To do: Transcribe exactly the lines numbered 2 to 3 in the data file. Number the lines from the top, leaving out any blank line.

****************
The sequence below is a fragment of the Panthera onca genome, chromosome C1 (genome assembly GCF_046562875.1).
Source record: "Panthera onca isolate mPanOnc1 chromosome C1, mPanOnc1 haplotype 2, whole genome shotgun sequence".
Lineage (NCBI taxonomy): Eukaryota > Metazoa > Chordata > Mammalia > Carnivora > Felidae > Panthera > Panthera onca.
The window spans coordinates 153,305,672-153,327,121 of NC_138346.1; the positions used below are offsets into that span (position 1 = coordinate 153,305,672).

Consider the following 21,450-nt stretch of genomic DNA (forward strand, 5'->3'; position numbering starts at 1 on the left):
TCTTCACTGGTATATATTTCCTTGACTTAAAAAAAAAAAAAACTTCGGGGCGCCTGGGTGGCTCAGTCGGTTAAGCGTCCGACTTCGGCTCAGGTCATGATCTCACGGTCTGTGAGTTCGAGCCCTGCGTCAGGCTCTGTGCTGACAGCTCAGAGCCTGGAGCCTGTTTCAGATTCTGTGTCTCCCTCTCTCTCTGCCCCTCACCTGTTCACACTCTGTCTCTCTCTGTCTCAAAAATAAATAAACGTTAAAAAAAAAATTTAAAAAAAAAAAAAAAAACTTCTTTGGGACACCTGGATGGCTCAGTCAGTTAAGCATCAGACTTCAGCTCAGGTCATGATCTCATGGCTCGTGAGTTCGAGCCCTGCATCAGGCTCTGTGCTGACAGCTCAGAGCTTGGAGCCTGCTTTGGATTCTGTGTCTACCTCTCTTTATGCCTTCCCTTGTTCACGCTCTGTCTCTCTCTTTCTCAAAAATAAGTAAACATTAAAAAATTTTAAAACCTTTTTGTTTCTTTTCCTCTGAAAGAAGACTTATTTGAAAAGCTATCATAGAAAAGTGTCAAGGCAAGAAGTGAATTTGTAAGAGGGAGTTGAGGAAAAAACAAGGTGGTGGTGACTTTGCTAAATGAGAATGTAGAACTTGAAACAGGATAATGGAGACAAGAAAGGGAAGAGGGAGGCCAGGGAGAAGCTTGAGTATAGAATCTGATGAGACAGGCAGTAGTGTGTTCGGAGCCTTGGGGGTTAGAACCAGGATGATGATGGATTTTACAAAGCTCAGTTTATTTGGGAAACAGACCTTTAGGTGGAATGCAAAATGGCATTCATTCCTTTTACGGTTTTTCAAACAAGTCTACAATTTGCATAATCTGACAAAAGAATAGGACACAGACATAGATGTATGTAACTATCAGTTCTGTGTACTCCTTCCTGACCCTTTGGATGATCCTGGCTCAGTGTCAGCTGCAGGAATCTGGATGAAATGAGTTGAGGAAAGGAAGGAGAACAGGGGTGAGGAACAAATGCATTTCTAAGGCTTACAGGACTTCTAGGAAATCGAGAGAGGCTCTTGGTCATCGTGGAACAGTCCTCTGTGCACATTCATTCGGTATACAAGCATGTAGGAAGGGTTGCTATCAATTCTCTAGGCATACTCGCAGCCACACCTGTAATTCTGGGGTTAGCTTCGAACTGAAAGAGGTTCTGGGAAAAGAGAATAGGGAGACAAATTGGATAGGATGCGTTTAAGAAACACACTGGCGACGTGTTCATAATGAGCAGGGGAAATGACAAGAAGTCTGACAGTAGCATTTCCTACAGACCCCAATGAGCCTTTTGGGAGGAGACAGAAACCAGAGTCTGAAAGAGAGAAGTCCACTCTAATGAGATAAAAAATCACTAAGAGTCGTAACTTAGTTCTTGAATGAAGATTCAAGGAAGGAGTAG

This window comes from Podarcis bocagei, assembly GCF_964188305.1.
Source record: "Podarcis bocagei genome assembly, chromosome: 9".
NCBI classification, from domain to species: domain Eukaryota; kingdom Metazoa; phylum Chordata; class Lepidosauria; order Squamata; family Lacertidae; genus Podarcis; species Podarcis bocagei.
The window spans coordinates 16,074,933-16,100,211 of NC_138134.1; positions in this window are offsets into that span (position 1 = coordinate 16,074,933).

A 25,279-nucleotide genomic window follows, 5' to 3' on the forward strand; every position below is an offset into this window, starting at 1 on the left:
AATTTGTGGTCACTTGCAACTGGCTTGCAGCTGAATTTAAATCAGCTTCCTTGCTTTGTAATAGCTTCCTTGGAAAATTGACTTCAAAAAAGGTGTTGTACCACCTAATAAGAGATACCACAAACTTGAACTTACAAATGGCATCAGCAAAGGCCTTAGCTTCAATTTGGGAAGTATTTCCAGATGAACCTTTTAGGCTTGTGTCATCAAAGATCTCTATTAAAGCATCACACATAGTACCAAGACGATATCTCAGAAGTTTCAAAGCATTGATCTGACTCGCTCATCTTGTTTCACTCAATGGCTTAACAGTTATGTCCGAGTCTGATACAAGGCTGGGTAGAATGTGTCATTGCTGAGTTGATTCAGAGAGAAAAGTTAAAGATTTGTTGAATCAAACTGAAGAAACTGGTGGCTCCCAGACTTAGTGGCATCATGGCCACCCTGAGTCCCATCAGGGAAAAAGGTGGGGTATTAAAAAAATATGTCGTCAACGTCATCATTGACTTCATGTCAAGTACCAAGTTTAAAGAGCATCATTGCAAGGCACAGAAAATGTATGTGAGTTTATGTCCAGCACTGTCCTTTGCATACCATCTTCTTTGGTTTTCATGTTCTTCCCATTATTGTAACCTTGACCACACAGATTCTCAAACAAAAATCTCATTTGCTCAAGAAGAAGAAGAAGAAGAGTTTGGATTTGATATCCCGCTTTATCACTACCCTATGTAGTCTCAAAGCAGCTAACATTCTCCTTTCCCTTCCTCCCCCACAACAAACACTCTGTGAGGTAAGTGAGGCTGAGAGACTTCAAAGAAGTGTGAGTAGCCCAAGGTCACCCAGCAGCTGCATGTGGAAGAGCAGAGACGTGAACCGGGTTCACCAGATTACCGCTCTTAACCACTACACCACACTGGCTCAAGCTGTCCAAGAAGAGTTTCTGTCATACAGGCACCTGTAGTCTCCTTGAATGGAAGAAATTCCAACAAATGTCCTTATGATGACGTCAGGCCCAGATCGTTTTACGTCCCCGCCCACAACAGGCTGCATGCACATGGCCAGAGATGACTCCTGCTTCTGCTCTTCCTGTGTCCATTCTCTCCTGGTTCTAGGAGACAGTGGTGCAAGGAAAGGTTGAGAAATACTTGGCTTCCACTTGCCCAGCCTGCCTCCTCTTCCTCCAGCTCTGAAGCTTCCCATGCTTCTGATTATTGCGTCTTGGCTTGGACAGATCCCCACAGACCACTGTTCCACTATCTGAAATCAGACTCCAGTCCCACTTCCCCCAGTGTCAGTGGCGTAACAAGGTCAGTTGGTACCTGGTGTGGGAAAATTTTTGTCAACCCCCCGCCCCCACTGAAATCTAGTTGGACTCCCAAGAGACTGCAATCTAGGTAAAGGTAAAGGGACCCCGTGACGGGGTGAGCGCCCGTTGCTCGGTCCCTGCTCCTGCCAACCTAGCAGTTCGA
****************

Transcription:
Source record: "Panthera onca isolate mPanOnc1 chromosome C1, mPanOnc1 haplotype 2, whole genome shotgun sequence".
Lineage (NCBI taxonomy): Eukaryota > Metazoa > Chordata > Mammalia > Carnivora > Felidae > Panthera > Panthera onca.